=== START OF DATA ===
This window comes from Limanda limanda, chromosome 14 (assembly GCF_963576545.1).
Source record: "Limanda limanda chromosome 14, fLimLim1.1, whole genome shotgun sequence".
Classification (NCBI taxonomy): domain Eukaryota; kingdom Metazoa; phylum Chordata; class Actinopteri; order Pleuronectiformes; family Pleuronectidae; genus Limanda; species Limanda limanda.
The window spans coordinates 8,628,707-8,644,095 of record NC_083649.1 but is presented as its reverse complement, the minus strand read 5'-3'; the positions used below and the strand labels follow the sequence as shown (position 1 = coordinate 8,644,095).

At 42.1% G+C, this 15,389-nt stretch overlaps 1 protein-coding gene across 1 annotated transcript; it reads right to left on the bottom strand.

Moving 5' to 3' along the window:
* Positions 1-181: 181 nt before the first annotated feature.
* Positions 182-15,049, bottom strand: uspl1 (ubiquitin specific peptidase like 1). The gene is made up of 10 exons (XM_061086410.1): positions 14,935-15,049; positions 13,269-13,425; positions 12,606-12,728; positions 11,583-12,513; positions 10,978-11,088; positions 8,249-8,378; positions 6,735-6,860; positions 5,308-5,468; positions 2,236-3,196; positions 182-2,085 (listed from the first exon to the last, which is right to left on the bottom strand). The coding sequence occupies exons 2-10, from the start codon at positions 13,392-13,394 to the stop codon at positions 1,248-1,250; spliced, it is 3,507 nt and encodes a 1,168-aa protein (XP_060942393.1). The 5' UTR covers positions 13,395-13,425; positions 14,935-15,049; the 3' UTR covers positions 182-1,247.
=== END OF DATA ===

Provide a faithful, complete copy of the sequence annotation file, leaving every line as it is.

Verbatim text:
This window comes from Limanda limanda, chromosome 14 (assembly GCF_963576545.1).
Source record: "Limanda limanda chromosome 14, fLimLim1.1, whole genome shotgun sequence".
Classification (NCBI taxonomy): domain Eukaryota; kingdom Metazoa; phylum Chordata; class Actinopteri; order Pleuronectiformes; family Pleuronectidae; genus Limanda; species Limanda limanda.
The window spans coordinates 8,628,707-8,644,095 of record NC_083649.1 but is presented as its reverse complement, the minus strand read 5'-3'; the positions used below and the strand labels follow the sequence as shown (position 1 = coordinate 8,644,095).

At 42.1% G+C, this 15,389-nt stretch overlaps 1 protein-coding gene across 1 annotated transcript; it reads right to left on the bottom strand.

Moving 5' to 3' along the window:
* Positions 1-181: 181 nt before the first annotated feature.
* Positions 182-15,049, bottom strand: uspl1 (ubiquitin specific peptidase like 1). The gene is made up of 10 exons (XM_061086410.1): positions 14,935-15,049; positions 13,269-13,425; positions 12,606-12,728; positions 11,583-12,513; positions 10,978-11,088; positions 8,249-8,378; positions 6,735-6,860; positions 5,308-5,468; positions 2,236-3,196; positions 182-2,085 (listed from the first exon to the last, which is right to left on the bottom strand). The coding sequence occupies exons 2-10, from the start codon at positions 13,392-13,394 to the stop codon at positions 1,248-1,250; spliced, it is 3,507 nt and encodes a 1,168-aa protein (XP_060942393.1). The 5' UTR covers positions 13,395-13,425; positions 14,935-15,049; the 3' UTR covers positions 182-1,247.